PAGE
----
A federal grand jury has indicted cybersecurity lawyer Michael Sussmann as part of a special counsel’s probe into the origins of the Trump-Russia investigation, alleging he lied to the FBI general counsel.
The indictment comes as special counsel John Durham is nearing the conclusion of his more than two-year-long probe and faces a looming deadline on whether to seek charges over the handling of evidence used in the probe, according to people briefed on the matter.
According to the indictment, Sussmann — a prominent cybersecurity lawyer whose law firm Perkins Coie worked for Hillary Clinton’s 2016 campaign — lied at a September 2016 meeting with then-FBI General Counsel James Baker in which Sussmann shared information about possible connections between the Trump Organization and a Russian bank.
Sussmann told Baker he wasn’t working on behalf of any client, yet prosecutors allege he was representing the Clinton campaign as well as a tech industry professional who had provided the server data, according to the indictment.
Prosecutors allege Sussmann repeated the lie to other government employees.
An FBI investigation didn’t find evidence of surreptitious communications between the Russian Alfa Bank and the Trump Organization, according to a Senate Intelligence Committee report. And the bank and the Trump Organization have denied the claims.
The provenance of a thumb drive provided to the FBI by Sussmann has been a major focus of the probe, the people briefed on the matter said.
The drive contained information about possible connections between Trump’s company and a Russian bank.
The FBI investigated the claims that servers in Trump Tower were communicating with servers belonging to Alfa Bank, a Russian bank, as part of the broader investigation of ties between Trump campaign associates and Russians.
Former Special counsel Robert Mueller’s report didn’t discuss the Alfa Bank claims and when asked about it during a House hearing in 2019, Mueller said he believed the claims weren’t true.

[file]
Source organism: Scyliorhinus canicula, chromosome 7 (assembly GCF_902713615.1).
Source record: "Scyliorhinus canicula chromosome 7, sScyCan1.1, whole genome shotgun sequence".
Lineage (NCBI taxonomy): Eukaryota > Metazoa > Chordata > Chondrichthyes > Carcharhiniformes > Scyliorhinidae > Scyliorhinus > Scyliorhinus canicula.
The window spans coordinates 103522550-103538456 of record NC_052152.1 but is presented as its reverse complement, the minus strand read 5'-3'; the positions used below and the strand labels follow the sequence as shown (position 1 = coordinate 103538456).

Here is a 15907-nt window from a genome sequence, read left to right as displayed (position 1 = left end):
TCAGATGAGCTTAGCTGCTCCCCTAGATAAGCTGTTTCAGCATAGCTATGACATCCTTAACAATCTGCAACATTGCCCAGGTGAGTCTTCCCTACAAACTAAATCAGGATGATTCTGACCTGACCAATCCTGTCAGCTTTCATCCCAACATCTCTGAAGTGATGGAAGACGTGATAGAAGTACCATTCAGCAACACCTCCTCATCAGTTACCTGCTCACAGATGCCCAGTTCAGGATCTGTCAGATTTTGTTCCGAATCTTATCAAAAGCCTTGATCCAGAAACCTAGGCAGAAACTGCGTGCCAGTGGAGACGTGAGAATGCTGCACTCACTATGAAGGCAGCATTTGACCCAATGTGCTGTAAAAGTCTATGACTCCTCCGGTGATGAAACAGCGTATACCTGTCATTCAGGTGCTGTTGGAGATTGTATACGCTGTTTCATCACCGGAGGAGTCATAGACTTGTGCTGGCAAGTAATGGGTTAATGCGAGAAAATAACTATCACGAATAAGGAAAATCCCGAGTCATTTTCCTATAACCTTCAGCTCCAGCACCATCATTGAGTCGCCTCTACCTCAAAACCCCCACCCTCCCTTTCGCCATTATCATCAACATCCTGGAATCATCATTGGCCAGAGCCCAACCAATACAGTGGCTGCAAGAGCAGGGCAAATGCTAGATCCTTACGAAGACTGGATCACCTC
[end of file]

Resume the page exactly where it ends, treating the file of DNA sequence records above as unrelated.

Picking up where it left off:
Sussmann’s legal team learned about three weeks ago that Durham investigators are preparing to seek an indictment against him, according to the person familiar with the case, for allegedly making a false statement during a 2016 meeting with then-FBI General counsel James Baker on the Alfa Bank matter.
Sussmann’s team appealed that decision to Justice Department leadership, which is possible in a case like this, but was rejected. An indictment could come as early as Thursday, according to the person familiar with the case.
The plans to seek an indictment were first reported Wednesday by The New York Times.
Attorneys for Sussmann said in a statement to CNN on Wednesday night that he had committed no crime and if he were to be charged, he would go to trial to “vindicate his good name.” The attorneys, Sean Berkowitz and Michael Bosworth, noted that Sussmann has served in the Justice Department during Democratic and Republican administrations.
The Perkins Coie law firm, working for the Clinton campaign and the Democratic Party in 2016, paid the research company Fusion GPS to produce a series of reports from a former British intelligence operative detailing connections between Russians and Trump and his associates.
Separately, a group of cyber experts in 2016 said that they had analyzed thousands of unexplained computer connections between Alfa Bank and Trump Organization servers, and the claims made their way to the FBI through various intermediaries, including Sussmann.
Durham’s probe falling short of Trump’s expectations
Durham was appointed by then-Attorney General William Barr in early 2019 to pursue Trump’s and Barr’s suspicions that the FBI and US intelligence agencies had committed wrongdoing in their pursuit of the Trump-Russia investigation. In a review that has now lasted longer than Mueller’s investigation, Durham largely has failed to deliver what Trump wanted.